Gauri Puja is performed in many households during Ganesh Chaturthi festival in
Maharashtra. In 2013, Gauri Avahan in on September 11, Gowri Puja is on September 12 and Gouri Visarjan is on September 13, 2013. Goddess Gauri or Gowri is another name for Goddess Parvati, the mother of Ganesha. But in Gauri Puja during Vinayaka Chaturthi in certain parts of Maharashtra, especially in Pune, Goddess Gauri is the sister of Ganapati. Arrival of Goddess Gauri in homes is said to bring health, wealth, happiness and prosperity. Two idols of Goddess Gauri are brought home and worshipped and the arrival is regarded as the coming of the sisters of Ganesha by some communities. Some people believe that it is Goddess Parvati, mother of Ganesha.
The idols of Gauri are brought usually two days after the beginning of Ganesh Chaturthi. It is placed for three days – first day is the avahana, next day it is Satyanarayan puja and on the third day Gauri is immersed in water.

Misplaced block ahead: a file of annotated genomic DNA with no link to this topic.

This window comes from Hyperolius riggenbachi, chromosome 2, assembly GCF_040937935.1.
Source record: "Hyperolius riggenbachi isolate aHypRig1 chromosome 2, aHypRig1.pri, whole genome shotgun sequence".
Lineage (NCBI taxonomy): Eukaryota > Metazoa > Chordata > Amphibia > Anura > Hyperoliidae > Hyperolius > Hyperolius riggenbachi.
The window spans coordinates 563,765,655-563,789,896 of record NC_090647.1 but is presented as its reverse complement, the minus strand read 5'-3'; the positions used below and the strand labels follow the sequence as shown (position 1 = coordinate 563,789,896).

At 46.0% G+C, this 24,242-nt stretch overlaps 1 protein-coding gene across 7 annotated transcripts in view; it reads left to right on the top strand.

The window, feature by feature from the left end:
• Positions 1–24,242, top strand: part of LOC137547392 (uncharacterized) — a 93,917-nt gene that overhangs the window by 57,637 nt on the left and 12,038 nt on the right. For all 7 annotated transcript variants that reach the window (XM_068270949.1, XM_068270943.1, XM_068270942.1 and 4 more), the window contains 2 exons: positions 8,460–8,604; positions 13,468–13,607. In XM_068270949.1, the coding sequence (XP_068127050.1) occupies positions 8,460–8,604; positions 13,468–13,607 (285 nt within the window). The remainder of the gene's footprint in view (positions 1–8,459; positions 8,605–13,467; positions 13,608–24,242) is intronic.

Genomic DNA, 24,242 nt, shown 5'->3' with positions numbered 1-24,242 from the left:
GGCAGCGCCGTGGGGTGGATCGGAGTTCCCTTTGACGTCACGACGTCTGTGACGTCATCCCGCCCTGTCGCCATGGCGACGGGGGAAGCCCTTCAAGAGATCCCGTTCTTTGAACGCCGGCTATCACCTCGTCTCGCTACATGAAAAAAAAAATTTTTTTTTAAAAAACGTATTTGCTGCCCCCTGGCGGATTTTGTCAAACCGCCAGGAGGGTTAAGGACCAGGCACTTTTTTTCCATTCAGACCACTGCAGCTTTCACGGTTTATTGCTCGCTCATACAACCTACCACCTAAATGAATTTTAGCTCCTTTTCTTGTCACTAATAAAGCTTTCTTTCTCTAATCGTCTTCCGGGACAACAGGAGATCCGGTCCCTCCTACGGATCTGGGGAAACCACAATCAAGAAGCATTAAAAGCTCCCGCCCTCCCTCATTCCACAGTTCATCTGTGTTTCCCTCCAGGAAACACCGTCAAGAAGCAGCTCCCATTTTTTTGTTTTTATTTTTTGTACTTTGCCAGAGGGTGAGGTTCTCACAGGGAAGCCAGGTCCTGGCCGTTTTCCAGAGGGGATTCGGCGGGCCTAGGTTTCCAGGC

Legend has it that the two sisters follow Ganesha to the homes.
Gauri Puja is also considered as Upasana of Goddess Lakshmi in some regions.
Many Hindus might raise an eyebrow when they hear Gauri as sister of Ganesha. A Gauri Puja is held the day before or on Ganesh Chaturthi in Karnataka and in it Gowri is the mother of Ganesha. In
West Bengal, Goddess Lakshmi and Goddess Saraswati are sisters of Ganesha and all three are children of Goddess Durga.
Each region in
has an independent culture and most of these cultures are 5000 years old. Each region has developed its on way of interpreting the deities. But what is common in all regions is the basic idea – all idols are an attempt to give form to the Nirguna Parabrahman. Brahman cannot be defined but each individual has the freedom to make an attempt to define in it. The greatness of Sanatana Dharma lies in this freedom, respecting an individual’s quest to define Brahman and not in imposing ideas. India